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Gig U project looks to install and run ultra-high-speed networks

By Max Burkhalter
August 8, 2011
According to a report by Connected Planet Online, a group of 28 universities hopes that by cooperating in order to identify their next-level networking requirements, they will be poised to lure network service providers to deploy the systems necessary to handle those needs.

The report said that the objective is to “accelerate the deployment of next-generation world leading networks in the U.S.,” said Blair Levin director of the Gig U project on a conference call to announce the new project. The plan has been titled Gig U: The University Community Next-Generation Innovation Project. Levin was at the helm for the FCC team that deployed the National Broadband Plan.

Leaders of the Gig U project want to build a platform for collaboration between universities and their surrounding communities, said the report. The objective is to spur the deployment of ultra-high-speed networks to those areas. In theory, those networks could be a lot like the gigabit network that Google is building in Kansas City, Kansas and Kansas City, Missouri.

Speeding ultra-fast network deployment in this way should provide opportunities for the United States to take a leadership role in creating the next generation of ultra high-speed network services and applications, according to Levin. He looks to the universities to build sufficient demand and then create an incentive for private investors to build high-speed networks. Incentives, Levin said, might include easing the process by which network operators obtain rights of way or simplifying network inspections.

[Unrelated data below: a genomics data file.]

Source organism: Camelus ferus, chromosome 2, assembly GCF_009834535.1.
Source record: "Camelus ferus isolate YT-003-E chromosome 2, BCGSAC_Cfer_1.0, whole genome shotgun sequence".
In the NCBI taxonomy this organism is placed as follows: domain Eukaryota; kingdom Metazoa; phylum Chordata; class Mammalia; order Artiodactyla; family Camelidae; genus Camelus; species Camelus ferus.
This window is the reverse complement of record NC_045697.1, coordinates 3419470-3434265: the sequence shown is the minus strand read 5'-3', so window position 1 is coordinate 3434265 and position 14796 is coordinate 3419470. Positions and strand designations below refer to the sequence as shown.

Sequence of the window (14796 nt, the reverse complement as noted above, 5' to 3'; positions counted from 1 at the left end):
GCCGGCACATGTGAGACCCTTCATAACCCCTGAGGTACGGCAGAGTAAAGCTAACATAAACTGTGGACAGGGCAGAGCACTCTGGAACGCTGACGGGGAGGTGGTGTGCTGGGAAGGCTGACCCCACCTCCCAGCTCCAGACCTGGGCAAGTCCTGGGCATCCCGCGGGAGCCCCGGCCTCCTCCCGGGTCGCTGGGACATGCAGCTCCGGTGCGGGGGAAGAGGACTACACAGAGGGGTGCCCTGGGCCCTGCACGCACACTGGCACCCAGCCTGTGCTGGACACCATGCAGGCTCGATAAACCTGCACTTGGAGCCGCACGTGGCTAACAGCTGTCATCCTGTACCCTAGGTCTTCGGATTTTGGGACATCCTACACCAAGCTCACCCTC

According to Lev Gonick, the chief information officer and vice president of information technology services for Case Western Reserve University, there is a wide range of applications that could be supported by next-level networks, the report says. Case Western has been experimenting with videoconferencing. The University wants to enable seniors to exercise together with a faculty member, even during the Cleveland winter. In addition, videoconferencing could enable talented high school students to take university-level classes. In the end, the overall skill level in science and technology in the United States could be improved, says the report.

This initiative may be coming at a good time for U.S. IT providers. A recent report from TPM found that the United States is trailing three countries in Asia when it comes to utlra-high speed internet. According to a recent report from a British broadband data analysis firm Point Topic, the United States is currently lagging behind China, Japan, and South Korea.


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